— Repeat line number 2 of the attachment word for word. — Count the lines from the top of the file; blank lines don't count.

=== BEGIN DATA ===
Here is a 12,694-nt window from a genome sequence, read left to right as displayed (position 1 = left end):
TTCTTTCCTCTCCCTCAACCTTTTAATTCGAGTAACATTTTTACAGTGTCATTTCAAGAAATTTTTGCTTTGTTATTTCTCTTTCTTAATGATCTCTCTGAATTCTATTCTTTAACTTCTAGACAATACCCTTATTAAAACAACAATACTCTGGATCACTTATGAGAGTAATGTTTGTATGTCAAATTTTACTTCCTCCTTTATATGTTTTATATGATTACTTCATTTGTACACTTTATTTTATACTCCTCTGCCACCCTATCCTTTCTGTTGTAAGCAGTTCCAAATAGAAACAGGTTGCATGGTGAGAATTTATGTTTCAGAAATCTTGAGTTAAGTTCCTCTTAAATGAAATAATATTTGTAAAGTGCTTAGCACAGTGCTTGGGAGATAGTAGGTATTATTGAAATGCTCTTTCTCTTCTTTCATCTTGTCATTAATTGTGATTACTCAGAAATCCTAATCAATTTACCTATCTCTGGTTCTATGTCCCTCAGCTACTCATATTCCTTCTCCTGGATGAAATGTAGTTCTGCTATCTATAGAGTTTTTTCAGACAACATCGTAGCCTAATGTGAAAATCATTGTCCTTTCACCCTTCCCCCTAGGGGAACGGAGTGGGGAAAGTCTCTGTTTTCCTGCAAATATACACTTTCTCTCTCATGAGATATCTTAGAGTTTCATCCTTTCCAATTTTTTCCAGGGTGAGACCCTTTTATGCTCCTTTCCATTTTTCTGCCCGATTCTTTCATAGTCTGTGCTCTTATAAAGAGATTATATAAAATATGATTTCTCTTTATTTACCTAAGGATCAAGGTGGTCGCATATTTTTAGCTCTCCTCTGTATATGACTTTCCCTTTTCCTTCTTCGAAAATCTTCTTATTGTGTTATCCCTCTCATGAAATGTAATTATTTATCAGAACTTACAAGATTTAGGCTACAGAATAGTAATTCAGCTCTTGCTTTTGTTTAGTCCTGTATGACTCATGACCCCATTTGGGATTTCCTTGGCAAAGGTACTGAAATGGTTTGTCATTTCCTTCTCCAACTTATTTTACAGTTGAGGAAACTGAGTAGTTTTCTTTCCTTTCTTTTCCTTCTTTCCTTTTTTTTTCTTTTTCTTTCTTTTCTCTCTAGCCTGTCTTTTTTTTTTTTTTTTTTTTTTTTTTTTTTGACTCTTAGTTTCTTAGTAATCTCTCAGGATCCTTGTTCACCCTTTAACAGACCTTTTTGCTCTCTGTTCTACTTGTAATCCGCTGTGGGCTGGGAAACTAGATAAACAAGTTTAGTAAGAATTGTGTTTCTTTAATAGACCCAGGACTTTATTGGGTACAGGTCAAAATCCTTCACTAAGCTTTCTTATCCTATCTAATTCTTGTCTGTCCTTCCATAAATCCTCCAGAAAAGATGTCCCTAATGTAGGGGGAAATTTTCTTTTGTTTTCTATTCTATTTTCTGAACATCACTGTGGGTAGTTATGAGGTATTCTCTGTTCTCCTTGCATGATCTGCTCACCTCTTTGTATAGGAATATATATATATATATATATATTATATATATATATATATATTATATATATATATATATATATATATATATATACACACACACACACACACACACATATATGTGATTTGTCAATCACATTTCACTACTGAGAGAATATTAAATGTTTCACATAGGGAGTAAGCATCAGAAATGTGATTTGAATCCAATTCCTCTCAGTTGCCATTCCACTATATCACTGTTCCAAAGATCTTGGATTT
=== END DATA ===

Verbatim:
TTCTTTCCTCTCCCTCAACCTTTTAATTCGAGTAACATTTTTACAGTGTCATTTCAAGAAATTTTTGCTTTGTTATTTCTCTTTCTTAATGATCTCTCTGAATTCTATTCTTTAACTTCTAGACAATACCCTTATTAAAACAACAATACTCTGGATCACTTATGAGAGTAATGTTTGTATGTCAAATTTTACTTCCTCCTTTATATGTTTTATATGATTACTTCATTTGTACACTTTATTTTATACTCCTCTGCCACCCTATCCTTTCTGTTGTAAGCAGTTCCAAATAGAAACAGGTTGCATGGTGAGAATTTATGTTTCAGAAATCTTGAGTTAAGTTCCTCTTAAATGAAATAATATTTGTAAAGTGCTTAGCACAGTGCTTGGGAGATAGTAGGTATTATTGAAATGCTCTTTCTCTTCTTTCATCTTGTCATTAATTGTGATTACTCAGAAATCCTAATCAATTTACCTATCTCTGGTTCTATGTCCCTCAGCTACTCATATTCCTTCTCCTGGATGAAATGTAGTTCTGCTATCTATAGAGTTTTTTCAGACAACATCGTAGCCTAATGTGAAAATCATTGTCCTTTCACCCTTCCCCCTAGGGGAACGGAGTGGGGAAAGTCTCTGTTTTCCTGCAAATATACACTTTCTCTCTCATGAGATATCTTAGAGTTTCATCCTTTCCAATTTTTTCCAGGGTGAGACCCTTTTATGCTCCTTTCCATTTTTCTGCCCGATTCTTTCATAGTCTGTGCTCTTATAAAGAGATTATATAAAATATGATTTCTCTTTATTTACCTAAGGATCAAGGTGGTCGCATATTTTTAGCTCTCCTCTGTATATGACTTTCCCTTTTCCTTCTTCGAAAATCTTCTTATTGTGTTATCCCTCTCATGAAATGTAATTATTTATCAGAACTTACAAGATTTAGGCTACAGAATAGTAATTCAGCTCTTGCTTTTGTTTAGTCCTGTATGACTCATGACCCCATTTGGGATTTCCTTGGCAAAGGTACTGAAATGGTTTGTCATTTCCTTCTCCAACTTATTTTACAGTTGAGGAAACTGAGTAGTTTTCTTTCCTTTCTTTTCCTTCTTTCCTTTTTTTTTCTTTTTCTTTCTTTTCTCTCTAGCCTGTCTTTTTTTTTTTTTTTTTTTTTTTTTTTTTTGACTCTTAGTTTCTTAGTAATCTCTCAGGATCCTTGTTCACCCTTTAACAGACCTTTTTGCTCTCTGTTCTACTTGTAATCCGCTGTGGGCTGGGAAACTAGATAAACAAGTTTAGTAAGAATTGTGTTTCTTTAATAGACCCAGGACTTTATTGGGTACAGGTCAAAATCCTTCACTAAGCTTTCTTATCCTATCTAATTCTTGTCTGTCCTTCCATAAATCCTCCAGAAAAGATGTCCCTAATGTAGGGGGAAATTTTCTTTTGTTTTCTATTCTATTTTCTGAACATCACTGTGGGTAGTTATGAGGTATTCTCTGTTCTCCTTGCATGATCTGCTCACCTCTTTGTATAGGAATATATATATATATATATATATTATATATATATATATATATTATATATATATATATATATATATATATATATACACACACACACACACACACACATATATGTGATTTGTCAATCACATTTCACTACTGAGAGAATATTAAATGTTTCACATAGGGAGTAAGCATCAGAAATGTGATTTGAATCCAATTCCTCTCAGTTGCCATTCCACTATATCACTGTTCCAAAGATCTTGGATTT